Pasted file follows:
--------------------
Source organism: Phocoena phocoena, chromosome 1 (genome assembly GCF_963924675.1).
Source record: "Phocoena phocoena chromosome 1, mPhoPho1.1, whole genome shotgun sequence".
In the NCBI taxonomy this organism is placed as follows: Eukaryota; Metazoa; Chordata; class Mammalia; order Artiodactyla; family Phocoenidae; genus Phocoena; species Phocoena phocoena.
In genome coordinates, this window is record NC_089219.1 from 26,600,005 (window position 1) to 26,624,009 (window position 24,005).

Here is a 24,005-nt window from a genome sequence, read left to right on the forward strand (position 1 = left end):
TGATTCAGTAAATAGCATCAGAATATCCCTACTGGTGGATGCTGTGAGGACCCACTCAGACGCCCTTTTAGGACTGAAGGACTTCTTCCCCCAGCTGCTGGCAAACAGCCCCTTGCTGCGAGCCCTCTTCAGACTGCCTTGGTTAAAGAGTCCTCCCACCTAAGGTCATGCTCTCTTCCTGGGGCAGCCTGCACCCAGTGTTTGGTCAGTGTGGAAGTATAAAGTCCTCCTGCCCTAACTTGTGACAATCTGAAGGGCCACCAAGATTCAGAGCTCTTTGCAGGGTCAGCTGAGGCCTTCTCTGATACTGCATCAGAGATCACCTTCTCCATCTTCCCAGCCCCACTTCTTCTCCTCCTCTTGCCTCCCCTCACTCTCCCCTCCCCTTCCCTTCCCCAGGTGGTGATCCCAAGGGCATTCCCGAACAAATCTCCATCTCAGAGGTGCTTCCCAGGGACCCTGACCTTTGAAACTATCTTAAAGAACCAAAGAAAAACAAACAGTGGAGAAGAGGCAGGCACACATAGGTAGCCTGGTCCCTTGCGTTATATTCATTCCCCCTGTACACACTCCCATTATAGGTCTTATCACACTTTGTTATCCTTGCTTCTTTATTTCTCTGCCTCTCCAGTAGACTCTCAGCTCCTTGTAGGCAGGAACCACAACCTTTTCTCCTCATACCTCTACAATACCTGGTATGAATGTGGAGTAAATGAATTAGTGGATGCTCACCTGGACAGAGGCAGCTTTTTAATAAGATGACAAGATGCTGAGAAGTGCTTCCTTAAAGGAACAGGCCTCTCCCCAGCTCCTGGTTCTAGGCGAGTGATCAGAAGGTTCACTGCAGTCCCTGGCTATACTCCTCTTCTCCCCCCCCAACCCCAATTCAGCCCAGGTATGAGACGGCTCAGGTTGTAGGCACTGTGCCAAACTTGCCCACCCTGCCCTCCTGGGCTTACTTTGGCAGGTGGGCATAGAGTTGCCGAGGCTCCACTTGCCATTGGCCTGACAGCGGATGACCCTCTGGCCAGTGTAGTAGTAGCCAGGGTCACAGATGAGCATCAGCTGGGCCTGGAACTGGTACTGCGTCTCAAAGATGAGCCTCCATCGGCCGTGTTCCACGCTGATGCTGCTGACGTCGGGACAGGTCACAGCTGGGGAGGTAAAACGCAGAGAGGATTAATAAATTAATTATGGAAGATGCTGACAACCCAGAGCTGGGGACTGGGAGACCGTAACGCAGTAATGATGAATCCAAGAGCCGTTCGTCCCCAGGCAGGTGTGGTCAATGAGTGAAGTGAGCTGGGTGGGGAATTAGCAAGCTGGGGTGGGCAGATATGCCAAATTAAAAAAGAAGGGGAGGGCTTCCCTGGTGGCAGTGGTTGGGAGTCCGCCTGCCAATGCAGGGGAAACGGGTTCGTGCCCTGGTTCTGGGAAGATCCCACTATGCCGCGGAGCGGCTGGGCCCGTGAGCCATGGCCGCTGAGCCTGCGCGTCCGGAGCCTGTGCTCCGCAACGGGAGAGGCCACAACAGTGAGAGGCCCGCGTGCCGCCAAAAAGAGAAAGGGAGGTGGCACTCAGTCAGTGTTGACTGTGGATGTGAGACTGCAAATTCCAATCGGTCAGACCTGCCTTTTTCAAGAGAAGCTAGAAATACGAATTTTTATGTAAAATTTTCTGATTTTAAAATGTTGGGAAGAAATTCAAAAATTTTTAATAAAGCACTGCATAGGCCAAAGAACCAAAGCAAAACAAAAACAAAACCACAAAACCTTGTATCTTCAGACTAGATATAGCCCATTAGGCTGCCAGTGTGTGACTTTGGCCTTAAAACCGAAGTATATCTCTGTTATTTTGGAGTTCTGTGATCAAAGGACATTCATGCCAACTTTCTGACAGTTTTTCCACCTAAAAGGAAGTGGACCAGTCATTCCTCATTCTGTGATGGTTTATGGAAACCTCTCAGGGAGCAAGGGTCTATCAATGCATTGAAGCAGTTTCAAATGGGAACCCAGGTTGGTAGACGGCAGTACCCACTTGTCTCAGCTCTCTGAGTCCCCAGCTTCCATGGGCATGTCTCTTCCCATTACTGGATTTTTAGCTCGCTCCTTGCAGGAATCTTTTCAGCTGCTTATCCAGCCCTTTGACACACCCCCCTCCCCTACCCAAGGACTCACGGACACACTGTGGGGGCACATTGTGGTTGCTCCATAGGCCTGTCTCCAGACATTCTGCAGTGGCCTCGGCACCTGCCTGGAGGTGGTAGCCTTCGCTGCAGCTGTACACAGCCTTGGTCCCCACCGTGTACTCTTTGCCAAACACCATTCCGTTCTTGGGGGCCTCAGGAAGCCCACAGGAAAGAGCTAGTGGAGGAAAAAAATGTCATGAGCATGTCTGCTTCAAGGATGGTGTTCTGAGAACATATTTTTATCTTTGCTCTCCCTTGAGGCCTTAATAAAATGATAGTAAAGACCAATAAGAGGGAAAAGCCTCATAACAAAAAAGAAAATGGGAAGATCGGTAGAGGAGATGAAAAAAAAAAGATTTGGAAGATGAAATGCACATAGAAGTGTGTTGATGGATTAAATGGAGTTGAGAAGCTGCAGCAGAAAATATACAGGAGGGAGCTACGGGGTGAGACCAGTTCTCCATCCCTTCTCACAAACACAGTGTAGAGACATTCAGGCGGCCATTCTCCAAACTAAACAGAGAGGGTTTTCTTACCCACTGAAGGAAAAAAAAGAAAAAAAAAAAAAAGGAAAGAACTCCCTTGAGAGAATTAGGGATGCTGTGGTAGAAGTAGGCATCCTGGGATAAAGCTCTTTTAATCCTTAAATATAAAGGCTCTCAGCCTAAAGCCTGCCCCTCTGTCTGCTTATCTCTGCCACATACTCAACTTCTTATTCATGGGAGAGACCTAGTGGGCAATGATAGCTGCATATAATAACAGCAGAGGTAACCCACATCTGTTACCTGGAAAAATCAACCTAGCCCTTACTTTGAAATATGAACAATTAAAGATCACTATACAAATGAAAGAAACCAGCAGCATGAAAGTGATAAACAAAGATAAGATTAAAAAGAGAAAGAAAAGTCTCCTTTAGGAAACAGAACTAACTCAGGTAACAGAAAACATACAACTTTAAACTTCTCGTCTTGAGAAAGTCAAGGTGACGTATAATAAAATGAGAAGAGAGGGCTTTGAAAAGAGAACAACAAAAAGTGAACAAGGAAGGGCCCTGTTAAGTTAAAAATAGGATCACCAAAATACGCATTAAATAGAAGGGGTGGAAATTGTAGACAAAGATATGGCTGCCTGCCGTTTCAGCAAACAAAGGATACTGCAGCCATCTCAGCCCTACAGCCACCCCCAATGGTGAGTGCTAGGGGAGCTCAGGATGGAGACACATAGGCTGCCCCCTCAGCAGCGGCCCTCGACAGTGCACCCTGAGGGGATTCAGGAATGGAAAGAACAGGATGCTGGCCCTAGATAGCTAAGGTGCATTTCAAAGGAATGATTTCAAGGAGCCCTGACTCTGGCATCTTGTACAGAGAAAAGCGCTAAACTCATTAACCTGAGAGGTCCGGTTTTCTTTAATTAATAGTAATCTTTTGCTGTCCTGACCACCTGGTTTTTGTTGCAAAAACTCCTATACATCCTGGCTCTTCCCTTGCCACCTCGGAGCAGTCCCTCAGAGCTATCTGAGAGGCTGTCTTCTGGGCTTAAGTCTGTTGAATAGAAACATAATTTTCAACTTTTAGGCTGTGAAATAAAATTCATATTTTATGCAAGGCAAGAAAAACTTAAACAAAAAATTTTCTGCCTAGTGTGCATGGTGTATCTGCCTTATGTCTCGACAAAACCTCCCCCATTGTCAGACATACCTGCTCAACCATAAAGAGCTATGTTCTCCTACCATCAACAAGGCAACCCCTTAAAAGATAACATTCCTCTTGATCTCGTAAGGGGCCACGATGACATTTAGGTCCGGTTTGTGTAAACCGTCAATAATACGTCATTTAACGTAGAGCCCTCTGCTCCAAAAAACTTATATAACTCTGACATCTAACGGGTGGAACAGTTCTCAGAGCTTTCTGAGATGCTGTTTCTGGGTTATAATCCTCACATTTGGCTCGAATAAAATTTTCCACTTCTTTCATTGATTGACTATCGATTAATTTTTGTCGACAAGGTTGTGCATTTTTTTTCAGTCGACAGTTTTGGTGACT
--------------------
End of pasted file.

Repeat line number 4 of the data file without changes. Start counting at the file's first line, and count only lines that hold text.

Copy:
In genome coordinates, this window is record NC_089219.1 from 26,600,005 (window position 1) to 26,624,009 (window position 24,005).